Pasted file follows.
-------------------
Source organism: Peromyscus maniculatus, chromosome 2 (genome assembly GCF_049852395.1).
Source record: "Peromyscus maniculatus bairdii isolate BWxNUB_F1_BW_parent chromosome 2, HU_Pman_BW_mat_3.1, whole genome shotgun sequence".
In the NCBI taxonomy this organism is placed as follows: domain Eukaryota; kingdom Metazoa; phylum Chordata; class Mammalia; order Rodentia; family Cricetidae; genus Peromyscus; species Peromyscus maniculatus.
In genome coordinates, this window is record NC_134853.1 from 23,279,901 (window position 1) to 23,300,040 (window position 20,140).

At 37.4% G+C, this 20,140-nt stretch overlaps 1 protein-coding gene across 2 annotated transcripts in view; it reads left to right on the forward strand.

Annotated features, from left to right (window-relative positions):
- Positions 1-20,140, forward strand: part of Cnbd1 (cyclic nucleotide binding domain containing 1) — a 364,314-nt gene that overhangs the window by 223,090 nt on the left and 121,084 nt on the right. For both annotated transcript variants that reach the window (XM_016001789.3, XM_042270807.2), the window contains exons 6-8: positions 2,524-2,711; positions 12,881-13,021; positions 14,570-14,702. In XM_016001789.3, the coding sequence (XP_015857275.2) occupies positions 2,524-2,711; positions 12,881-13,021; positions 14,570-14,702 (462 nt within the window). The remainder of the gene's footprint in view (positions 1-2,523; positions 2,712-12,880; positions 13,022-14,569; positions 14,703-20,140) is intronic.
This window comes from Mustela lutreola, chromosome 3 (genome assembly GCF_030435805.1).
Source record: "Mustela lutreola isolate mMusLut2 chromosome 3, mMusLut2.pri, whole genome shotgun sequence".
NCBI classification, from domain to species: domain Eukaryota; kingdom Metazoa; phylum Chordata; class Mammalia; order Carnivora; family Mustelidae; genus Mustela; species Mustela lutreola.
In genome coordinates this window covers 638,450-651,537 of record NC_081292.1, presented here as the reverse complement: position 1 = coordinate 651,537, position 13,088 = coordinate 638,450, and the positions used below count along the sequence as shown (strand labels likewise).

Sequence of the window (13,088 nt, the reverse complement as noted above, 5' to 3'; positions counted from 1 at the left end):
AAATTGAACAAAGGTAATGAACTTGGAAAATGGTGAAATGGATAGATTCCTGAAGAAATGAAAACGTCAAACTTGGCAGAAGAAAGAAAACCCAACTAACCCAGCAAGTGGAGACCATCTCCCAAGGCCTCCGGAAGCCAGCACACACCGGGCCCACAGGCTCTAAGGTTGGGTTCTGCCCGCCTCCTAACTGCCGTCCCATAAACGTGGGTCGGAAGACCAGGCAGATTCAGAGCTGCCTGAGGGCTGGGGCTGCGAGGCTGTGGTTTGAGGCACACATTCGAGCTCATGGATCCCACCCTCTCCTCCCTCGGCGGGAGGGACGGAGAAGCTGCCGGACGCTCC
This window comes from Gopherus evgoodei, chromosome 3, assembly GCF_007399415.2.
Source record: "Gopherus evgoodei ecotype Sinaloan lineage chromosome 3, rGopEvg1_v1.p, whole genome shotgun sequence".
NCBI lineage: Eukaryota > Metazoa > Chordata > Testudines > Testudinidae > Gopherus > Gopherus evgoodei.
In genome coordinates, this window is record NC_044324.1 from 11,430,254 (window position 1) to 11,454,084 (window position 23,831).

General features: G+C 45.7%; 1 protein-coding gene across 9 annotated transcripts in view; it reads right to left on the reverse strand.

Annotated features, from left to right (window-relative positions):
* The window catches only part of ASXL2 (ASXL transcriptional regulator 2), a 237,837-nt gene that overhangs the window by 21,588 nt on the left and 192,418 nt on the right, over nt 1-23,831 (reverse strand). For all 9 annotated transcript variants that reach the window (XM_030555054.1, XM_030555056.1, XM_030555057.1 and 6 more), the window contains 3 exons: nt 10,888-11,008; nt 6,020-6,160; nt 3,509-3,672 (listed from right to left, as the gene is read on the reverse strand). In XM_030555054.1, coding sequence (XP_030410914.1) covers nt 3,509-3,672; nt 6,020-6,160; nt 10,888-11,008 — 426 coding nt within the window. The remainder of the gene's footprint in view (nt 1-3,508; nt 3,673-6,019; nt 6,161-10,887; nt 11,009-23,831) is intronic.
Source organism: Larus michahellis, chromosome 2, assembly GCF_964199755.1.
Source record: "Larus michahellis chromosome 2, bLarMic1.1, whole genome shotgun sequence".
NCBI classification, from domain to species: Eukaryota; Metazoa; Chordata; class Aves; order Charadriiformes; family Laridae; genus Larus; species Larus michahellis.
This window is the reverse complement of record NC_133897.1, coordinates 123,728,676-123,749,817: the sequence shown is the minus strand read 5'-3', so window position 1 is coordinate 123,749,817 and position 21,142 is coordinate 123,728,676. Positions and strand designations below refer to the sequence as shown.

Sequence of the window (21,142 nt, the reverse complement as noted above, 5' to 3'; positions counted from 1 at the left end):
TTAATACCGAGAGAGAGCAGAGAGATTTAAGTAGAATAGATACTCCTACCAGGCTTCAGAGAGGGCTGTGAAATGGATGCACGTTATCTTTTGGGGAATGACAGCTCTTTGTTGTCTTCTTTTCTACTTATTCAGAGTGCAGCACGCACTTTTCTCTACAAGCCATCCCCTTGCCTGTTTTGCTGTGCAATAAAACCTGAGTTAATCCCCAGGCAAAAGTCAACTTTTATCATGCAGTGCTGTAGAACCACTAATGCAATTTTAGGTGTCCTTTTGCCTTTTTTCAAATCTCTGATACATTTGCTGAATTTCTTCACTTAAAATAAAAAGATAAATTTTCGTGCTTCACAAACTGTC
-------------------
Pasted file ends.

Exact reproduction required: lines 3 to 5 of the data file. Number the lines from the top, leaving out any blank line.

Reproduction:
In the NCBI taxonomy this organism is placed as follows: domain Eukaryota; kingdom Metazoa; phylum Chordata; class Mammalia; order Rodentia; family Cricetidae; genus Peromyscus; species Peromyscus maniculatus.
In genome coordinates, this window is record NC_134853.1 from 23,279,901 (window position 1) to 23,300,040 (window position 20,140).

At 37.4% G+C, this 20,140-nt stretch overlaps 1 protein-coding gene across 2 annotated transcripts in view; it reads left to right on the forward strand.